If you’re interested in art, music, drama or film, check out our packed programme of events. Together with our partners in the creative and cultural industries, we’re always working to enrich the cultural life of the university and the wider community.
Our research is groundbreaking and internationally recognised, with real social impact. We support the StoryLab Research Institute, whose projects include interactive music apps and documenting lifesaving childbirth procedures, the Policing Institute for the Eastern Region (PIER), as well as nine international research clusters including the Centre for Children's Book Studies and the Labour History Research Unit.
In the Research Excellence Framework 2014, six of our subject areas were awarded world-leading status: Law; Art and Design; English Language and Literature, Communication, Cultural and Media Studies; History; Music, Drama, Dance and Performing Arts.
You’ll have access to our state-of-the-art mock courtroom for staging debates and elements of the criminal justice process, the University of Cambridge Library, our own campus library and other local archives.
Our Faculty has a dedicated PhD room, where our doctoral students can all meet up to work and take an active part in our postgraduate student community.
Initial registration: £1100
Full registration: £3500
Anglia Ruskin's academic excellence was recognised in 2014, as part of the Research Excellence Framework (REF), an exercise which assesses the quality of academic research. Twelve areas of our work were classed as generating world-leading research. The results showed that we're making a significant impact on economies, societies, the environment and culture in all corners of the globe.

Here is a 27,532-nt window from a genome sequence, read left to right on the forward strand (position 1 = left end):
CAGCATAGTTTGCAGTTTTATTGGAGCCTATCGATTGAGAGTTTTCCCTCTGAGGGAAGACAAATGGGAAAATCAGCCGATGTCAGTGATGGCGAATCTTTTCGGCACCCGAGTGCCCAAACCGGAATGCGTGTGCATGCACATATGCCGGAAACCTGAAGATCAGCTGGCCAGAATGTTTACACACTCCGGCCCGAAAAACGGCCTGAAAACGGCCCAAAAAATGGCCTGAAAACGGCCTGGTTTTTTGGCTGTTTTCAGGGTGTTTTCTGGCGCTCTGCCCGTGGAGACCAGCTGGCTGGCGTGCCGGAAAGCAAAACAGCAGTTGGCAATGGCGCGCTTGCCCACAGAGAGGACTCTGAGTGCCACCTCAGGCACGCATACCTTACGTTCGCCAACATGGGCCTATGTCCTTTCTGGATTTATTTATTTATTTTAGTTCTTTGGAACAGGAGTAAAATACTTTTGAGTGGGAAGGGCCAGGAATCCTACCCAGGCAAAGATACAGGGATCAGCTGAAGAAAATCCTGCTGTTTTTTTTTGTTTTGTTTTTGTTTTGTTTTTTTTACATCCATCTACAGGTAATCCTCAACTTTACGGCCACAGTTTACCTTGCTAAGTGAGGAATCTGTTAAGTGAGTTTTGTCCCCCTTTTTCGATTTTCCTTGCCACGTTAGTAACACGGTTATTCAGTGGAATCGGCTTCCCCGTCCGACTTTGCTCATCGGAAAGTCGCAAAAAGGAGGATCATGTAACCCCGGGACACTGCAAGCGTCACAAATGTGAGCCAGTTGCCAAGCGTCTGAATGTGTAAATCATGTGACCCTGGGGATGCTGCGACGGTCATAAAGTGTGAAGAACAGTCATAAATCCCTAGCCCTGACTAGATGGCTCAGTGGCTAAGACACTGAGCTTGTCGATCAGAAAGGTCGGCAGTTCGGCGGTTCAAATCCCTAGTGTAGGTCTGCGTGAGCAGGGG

We’ll provide you with many opportunities for career development and training, in areas like writing up a paper for publication, placing an academic article, giving a conference paper, the doctoral writing style, updates on research methods and literature searches, internet training, editing skills for doctoral research, subsequent monograph publication and working with agents and publishers. You might also be able to take on teaching responsibilities in Anglia Law School, or organise research events.
In conjunction with the University’s research support, you can request specific support for writing-up, conference papers, general research methods and other research skills if you need it.
If you're interested in finding out more about research study opportunities in this area, please email email@example.com.
MPhil: You’ll need a Bachelor degree or equivalent with first or upper second class honours, in a related subject area.
PhD: You’ll need a Master degree or equivalent in a related subject area.
Please note we consider most candidates for PhD with progression from MPhil. If you want to apply for direct entry to the PhD route, you’ll also need to provide academic justification for this with your application.
If English is not your first language, you'll require a minimum IELTS score of 6.5, with a minimum of 5.5 in each component (or equivalent test). If you don't meet our English language requirements, we offer a range of courses which could help you achieve the level required for entry.